"The regional context of the Kurdish problem is what complicates the politics of the Kurdish issue in Turkey," he says.
 
For now, both sides have committed themselves to continuing talks, but analysts warn that, with the political and diplomatic stakes so high, there may be further attempts to disrupt peace efforts.

You May Like

Lesotho Faces New Round of Violence, Political Crisis

Brutal killing of military officer has sent former leaders back into S. Africa where they're watching anxiously as regional officials head in to try to restore peace More

Video US Diplomat Expects Adoption of Srebrenica Anniversary Resolution

Samantha Power says there's broad consensus about killings in Bosnia's war, but Russia calls resolution 'divisive,' backs countermeasure at UN More

UN Report Exposes Widespread Boko Haram Atrocities

Damning report graphically details pattern of vicious, widespread atrocities committed by Islamist militants More

This forum has been closed.
Comments
     
There are no comments in this forum. Be first and add one

Featured Videos

Your JavaScript is turned off or you have an old version of Adobe's Flash Player. Get the latest Flash player.
Family of American Marine Calls for Release From Iranian Prisoni
X
Heather Murdock
July 01, 2015 8:59 PM
As the crowd of journalists covering the Iran talks swells, so too do the opportunities for media coverage.  Hoping to catch the attention of high-level diplomats, the family of American-Iranian marine Amir Hekmati is in Vienna, pleading for his release from an Iranian prison after nearly 4 years.  VOA’s Heather Murdock reports from Vienna.
Video

Video Family of American Marine Calls for Release From Iranian Prison

As the crowd of journalists covering the Iran talks swells, so too do the opportunities for media coverage.  Hoping to catch the attention of high-level diplomats, the family of American-Iranian marine Amir Hekmati is in Vienna, pleading for his release from an Iranian prison after nearly 4 years.  VOA’s Heather Murdock reports from Vienna.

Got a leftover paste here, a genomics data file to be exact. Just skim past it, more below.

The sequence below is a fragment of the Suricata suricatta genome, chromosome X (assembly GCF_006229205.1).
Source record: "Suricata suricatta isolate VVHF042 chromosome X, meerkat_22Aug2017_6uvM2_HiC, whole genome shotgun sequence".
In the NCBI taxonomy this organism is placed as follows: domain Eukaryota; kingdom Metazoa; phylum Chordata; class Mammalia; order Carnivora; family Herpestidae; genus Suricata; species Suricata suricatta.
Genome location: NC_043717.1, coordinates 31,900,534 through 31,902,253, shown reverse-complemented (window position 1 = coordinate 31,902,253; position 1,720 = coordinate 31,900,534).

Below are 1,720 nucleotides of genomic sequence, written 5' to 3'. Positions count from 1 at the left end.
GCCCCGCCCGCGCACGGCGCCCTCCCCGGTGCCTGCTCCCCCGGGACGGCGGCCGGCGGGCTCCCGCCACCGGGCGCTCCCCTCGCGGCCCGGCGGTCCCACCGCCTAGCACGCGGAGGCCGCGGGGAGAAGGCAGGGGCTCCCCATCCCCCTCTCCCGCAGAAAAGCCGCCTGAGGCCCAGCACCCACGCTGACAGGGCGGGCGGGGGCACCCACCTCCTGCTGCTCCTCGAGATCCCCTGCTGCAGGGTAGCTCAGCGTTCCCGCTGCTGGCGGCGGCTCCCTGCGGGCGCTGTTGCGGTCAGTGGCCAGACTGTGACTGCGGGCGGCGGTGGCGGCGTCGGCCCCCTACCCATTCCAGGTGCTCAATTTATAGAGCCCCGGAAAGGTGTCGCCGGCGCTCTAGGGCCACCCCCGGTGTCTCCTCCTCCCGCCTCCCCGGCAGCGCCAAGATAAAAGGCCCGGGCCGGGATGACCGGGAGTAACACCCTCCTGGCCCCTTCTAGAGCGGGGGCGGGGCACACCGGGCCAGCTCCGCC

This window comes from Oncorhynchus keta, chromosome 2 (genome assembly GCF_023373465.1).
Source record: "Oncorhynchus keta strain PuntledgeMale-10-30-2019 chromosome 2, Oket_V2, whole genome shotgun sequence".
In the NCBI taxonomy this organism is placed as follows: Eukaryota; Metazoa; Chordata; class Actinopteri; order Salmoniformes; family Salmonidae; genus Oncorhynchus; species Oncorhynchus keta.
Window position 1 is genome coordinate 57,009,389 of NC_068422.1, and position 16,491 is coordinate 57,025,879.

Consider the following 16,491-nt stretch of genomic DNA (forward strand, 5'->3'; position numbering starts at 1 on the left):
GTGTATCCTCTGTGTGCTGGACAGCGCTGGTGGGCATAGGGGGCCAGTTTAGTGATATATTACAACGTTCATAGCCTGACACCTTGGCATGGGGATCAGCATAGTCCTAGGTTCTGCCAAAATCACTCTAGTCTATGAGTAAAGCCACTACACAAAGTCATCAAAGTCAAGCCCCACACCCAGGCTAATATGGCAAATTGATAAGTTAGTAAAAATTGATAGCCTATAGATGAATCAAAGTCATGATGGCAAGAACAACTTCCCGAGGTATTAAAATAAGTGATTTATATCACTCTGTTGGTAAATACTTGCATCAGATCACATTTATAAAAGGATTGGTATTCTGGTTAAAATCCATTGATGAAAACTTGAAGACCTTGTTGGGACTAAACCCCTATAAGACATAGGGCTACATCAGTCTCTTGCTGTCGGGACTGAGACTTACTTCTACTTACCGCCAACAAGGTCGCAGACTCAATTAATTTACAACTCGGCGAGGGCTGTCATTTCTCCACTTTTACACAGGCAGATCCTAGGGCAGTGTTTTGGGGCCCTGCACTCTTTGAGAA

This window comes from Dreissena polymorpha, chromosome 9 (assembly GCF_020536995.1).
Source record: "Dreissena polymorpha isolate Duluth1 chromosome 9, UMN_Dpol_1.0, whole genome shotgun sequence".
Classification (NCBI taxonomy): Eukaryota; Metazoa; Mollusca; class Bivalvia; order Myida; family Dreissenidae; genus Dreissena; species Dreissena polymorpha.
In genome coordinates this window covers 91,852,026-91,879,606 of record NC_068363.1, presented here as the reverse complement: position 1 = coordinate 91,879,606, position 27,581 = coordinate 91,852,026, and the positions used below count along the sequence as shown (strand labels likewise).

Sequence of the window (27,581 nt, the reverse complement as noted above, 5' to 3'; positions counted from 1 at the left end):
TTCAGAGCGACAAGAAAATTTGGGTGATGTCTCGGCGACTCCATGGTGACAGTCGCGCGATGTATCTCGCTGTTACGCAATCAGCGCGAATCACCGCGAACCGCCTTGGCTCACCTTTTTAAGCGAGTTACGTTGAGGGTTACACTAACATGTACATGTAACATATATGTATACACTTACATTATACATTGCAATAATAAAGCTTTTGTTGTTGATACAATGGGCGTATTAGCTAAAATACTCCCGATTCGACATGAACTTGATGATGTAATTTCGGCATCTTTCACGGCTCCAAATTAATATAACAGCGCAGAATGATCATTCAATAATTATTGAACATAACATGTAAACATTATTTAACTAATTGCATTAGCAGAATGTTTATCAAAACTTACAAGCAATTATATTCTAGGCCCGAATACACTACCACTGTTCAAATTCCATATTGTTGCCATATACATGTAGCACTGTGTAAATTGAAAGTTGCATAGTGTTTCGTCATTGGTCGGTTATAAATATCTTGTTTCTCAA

Video

Video UK Holds Terror Drill as MPs Mull Tunisia Response

After pledging a tough response to last Friday’s terror attack in Tunisia, which came just days before the 10th anniversary of the bomb attacks on London’s transport network, British security services are shifting their focus to overseas counter-terror operations. VOA's Henry Ridgwell has more.
Video

Video Obama on Cuba: This is What Change Looks Like

President Barack Obama says the United States will soon reopen its embassy in Cuba for the first time since 1961, ending a half-century of isolation. VOA White House correspondent Luis Ramirez reports.
Video

Video Hate Groups Spread Influence Via Internet

Hate groups of various kinds are using the Internet for propaganda and recruitment, and a Jewish human rights organization that monitors these groups, the Simon Wiesenthal Center, says their influence is growing. The messages are different, but the calls to hatred or violence are similar. VOA's Mike O’Sullivan reports.
Video

Video US Silica Sand Mining Surge Worries Illinois Residents, Businesses